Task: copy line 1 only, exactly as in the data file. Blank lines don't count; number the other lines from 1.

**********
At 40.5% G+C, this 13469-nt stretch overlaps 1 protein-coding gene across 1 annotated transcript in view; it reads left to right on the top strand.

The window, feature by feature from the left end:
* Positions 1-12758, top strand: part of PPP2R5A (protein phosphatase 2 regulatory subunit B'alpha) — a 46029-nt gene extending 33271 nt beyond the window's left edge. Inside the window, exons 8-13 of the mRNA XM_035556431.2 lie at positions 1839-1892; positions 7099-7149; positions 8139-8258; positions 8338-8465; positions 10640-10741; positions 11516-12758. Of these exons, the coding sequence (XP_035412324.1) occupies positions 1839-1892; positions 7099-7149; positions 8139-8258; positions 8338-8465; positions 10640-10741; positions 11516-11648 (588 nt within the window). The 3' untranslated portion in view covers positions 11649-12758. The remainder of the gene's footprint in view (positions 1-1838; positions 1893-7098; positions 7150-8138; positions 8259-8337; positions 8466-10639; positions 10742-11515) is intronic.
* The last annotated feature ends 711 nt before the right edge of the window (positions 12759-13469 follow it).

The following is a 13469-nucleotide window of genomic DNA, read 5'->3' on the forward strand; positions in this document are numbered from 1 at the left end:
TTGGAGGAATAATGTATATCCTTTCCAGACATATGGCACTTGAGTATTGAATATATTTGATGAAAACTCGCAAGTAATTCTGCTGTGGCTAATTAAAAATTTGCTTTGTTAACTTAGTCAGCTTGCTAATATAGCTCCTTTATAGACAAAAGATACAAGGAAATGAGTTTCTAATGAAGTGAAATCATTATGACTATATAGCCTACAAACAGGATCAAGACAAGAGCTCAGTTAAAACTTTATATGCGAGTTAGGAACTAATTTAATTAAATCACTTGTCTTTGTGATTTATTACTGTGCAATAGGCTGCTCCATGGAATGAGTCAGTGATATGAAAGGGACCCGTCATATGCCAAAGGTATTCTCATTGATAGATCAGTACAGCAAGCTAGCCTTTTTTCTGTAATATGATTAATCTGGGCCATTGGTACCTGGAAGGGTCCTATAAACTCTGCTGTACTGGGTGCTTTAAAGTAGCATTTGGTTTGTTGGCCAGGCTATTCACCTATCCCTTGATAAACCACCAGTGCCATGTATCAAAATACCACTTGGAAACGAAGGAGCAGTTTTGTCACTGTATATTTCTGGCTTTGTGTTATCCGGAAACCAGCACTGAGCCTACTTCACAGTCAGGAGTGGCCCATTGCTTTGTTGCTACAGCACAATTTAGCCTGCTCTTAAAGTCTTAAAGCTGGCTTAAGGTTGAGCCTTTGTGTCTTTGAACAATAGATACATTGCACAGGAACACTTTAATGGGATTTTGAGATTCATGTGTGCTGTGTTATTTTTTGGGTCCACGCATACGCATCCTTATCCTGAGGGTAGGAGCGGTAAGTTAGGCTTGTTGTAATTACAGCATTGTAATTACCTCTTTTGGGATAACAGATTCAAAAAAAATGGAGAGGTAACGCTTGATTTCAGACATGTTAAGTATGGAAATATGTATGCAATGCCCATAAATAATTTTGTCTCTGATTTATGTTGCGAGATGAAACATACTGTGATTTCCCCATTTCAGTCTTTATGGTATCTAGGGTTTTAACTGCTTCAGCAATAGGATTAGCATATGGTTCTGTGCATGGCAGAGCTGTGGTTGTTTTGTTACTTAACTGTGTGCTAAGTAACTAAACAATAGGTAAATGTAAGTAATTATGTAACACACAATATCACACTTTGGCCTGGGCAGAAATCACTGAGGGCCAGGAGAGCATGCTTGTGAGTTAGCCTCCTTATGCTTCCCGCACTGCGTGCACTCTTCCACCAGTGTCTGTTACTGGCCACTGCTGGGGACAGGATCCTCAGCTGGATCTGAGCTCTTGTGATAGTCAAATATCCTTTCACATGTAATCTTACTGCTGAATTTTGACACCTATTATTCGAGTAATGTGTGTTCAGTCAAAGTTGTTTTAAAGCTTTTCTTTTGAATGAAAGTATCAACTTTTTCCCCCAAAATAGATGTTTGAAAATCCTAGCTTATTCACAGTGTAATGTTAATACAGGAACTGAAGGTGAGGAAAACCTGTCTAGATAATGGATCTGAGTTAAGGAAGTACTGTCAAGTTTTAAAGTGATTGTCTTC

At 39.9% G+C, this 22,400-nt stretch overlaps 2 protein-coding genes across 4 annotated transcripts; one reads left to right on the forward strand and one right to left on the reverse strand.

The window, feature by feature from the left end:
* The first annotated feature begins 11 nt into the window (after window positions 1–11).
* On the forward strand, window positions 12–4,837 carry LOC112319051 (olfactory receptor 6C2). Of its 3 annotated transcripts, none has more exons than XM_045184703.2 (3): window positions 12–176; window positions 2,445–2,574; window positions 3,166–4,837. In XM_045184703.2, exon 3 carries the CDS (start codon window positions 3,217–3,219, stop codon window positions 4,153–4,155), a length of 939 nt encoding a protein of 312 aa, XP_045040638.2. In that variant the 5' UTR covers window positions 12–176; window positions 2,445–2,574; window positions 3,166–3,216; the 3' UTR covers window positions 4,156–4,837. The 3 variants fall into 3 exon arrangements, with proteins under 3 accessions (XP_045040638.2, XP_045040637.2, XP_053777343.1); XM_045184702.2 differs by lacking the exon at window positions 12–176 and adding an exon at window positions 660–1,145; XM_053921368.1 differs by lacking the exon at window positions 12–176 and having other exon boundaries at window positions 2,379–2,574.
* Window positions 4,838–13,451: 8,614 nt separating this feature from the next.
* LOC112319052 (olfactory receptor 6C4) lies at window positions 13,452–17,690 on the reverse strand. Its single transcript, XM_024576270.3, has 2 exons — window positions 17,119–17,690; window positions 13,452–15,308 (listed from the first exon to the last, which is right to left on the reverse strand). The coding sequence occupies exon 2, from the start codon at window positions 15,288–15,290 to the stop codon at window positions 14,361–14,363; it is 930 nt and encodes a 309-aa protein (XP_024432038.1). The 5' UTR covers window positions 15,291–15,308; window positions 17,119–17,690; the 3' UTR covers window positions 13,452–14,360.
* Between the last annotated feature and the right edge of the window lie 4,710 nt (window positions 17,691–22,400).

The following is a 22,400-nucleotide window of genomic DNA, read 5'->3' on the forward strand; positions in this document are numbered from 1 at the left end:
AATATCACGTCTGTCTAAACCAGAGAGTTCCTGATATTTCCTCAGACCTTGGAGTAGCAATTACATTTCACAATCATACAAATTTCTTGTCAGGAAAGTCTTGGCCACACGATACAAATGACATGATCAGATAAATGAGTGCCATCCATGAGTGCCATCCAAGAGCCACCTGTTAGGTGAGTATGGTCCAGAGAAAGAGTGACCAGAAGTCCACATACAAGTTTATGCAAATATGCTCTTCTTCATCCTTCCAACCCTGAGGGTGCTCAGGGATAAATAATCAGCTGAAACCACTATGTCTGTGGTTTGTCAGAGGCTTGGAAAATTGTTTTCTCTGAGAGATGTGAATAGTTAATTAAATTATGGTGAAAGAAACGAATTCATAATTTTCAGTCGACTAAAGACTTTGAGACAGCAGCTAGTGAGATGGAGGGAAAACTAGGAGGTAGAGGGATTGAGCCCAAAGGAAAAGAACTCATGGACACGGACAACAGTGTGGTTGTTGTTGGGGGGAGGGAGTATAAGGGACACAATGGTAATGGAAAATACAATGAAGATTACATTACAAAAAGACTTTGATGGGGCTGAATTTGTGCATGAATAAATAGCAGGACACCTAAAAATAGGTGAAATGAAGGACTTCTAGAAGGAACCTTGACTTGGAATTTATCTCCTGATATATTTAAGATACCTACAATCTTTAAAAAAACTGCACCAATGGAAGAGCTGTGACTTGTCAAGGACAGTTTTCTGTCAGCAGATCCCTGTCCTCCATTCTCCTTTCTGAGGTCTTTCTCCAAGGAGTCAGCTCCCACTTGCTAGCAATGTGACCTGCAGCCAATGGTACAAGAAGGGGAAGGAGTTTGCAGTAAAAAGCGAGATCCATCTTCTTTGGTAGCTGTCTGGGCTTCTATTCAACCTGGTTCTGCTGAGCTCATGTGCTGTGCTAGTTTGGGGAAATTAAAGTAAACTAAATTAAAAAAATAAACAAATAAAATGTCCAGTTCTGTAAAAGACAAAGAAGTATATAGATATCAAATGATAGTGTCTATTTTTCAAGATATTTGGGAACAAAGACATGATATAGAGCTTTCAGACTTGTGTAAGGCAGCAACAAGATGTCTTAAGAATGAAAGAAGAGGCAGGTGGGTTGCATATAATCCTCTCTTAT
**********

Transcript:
At 40.5% G+C, this 13469-nt stretch overlaps 1 protein-coding gene across 1 annotated transcript in view; it reads left to right on the top strand.